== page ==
The Role of Hospitals in COVID-19 Disparities
By Adam Gaffney, MD, MPH
July 9, 2021
Adam Gaffney is an assistant professor at Harvard Medical School and a pulmonary and critical care physician at the Cambridge Health Alliance. His research focuses on health care access and disparities (particularly among those with lung disease) and national health care reform.
The disproportionate impact of the COVID-19 pandemic on Black and Hispanic Americans stems, in large part, from greater exposure to the virus at work, home, jails and more. But a new study published in JAMA Network Open suggests unequal access to quality hospital care may also have played a role.
David Asch and colleagues used data on 44,217 Medicare Advantage beneficiaries with COVID-19 who were admitted to 1,188 hospitals in 41 states and Washington, D.C. In age- and sex-adjusted models, Black adults had 23% higher odds of dying within 30 days (or being discharged to hospice) relative to whites, which dropped to 11% when controlling for individual-level socioeconomic and clinical factors (although, as the authors note, such factors can often be caused by underlying structural racism).
The researchers found that the remaining 11% difference in outcomes essentially disappeared once they statistically adjusted for the hospital where each patient received care. The implication is that worse outcomes faced by hospitalized Black individuals may stem (at least in part) from inferior care at hospitals that disproportionately serve Black patients, rather than disparate treatment within a given hospital.
Why might this occur? For one thing, U.S. health care is highly segregated, and hospitals that serve lower income and minority populations tend to have fewer resources and lower quality. There are also related geographic disparities: Nearly all high-income communities have ICUs, while almost half of low-income communities lack a single ICU bed. Health care infrastructure, in other words, often follows profits — not just community need. Hence, it is plausible that hospitals that serve disadvantaged communities were placed under greater strain during COVID-19, which could have contributed to worse outcomes.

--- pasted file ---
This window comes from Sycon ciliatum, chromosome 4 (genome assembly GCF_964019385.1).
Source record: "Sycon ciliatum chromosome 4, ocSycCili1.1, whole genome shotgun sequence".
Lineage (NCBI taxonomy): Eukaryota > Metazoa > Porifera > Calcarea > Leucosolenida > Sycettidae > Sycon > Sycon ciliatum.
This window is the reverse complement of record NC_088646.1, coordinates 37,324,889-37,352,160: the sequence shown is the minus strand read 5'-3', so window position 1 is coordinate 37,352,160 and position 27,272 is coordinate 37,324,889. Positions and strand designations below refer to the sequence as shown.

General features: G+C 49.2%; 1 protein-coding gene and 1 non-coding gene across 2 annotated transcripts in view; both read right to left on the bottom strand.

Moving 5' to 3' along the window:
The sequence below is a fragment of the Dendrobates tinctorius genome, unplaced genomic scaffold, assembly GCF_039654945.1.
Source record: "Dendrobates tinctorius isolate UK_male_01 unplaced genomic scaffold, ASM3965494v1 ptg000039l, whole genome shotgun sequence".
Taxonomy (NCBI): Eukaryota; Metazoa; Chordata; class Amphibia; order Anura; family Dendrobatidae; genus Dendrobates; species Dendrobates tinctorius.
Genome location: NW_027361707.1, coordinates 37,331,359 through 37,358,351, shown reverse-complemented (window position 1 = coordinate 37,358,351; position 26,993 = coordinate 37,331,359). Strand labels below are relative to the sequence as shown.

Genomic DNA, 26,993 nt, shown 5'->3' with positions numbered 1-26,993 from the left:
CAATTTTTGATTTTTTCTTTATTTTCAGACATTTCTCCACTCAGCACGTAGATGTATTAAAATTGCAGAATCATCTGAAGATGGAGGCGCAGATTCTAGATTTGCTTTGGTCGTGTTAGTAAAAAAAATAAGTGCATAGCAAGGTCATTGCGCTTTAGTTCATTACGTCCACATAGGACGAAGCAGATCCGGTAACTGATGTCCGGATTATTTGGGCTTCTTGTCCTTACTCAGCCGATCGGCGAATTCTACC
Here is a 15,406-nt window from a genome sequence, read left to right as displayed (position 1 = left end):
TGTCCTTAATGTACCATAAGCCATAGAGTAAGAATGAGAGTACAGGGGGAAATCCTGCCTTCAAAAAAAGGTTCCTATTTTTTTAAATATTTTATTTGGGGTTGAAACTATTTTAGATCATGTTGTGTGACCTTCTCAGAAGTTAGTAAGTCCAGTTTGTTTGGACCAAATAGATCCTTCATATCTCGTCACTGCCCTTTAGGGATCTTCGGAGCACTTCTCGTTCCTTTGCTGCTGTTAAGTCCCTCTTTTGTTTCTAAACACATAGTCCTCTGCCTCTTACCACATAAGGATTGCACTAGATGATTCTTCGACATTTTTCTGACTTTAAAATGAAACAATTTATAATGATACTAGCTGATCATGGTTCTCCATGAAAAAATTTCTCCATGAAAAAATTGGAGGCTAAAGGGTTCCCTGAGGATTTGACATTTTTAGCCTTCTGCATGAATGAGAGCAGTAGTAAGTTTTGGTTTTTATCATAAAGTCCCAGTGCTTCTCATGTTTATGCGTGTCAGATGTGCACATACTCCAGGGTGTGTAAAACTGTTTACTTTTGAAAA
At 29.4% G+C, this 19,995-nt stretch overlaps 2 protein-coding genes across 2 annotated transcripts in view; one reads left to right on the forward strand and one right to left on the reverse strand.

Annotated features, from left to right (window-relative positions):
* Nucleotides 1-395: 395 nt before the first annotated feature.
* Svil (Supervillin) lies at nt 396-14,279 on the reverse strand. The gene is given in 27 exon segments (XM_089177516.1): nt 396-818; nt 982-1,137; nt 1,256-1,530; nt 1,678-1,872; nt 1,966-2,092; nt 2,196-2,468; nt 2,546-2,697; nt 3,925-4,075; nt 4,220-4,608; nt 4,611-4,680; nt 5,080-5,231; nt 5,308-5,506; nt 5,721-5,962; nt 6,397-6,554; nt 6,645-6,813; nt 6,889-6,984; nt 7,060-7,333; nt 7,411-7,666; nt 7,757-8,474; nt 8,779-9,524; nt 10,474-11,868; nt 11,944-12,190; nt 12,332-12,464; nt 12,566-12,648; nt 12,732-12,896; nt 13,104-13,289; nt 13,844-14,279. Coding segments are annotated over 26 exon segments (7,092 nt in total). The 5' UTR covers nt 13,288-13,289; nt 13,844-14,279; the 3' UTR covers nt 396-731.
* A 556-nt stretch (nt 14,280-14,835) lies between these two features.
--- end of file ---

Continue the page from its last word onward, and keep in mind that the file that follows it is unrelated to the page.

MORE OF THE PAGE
Still, the observational design of the study cannot offer a direct causal link. The investigators also found that adjusting for state of residence had similar effects as adjusting for hospital, and so were unable to disentangle whether disparities existed between states or between hospitals within states. Finally, the investigation was not designed to examine the potential role of biased decision-making among providers.
While more research is needed, the existing evidence at the very least makes clear that there is a discrepancy in the supply of high-quality health care infrastructure, and the need for it, in the U.S. Writing in the Lancet in 1971, Julian Tudor Hart famously referred to this mismatch as the “Inverse Care Law” — the idea that “the availability of good medical care tends to vary inversely with the need of the population served” — a dynamic spurred, he argued, by the operation of free market forces in the health care system.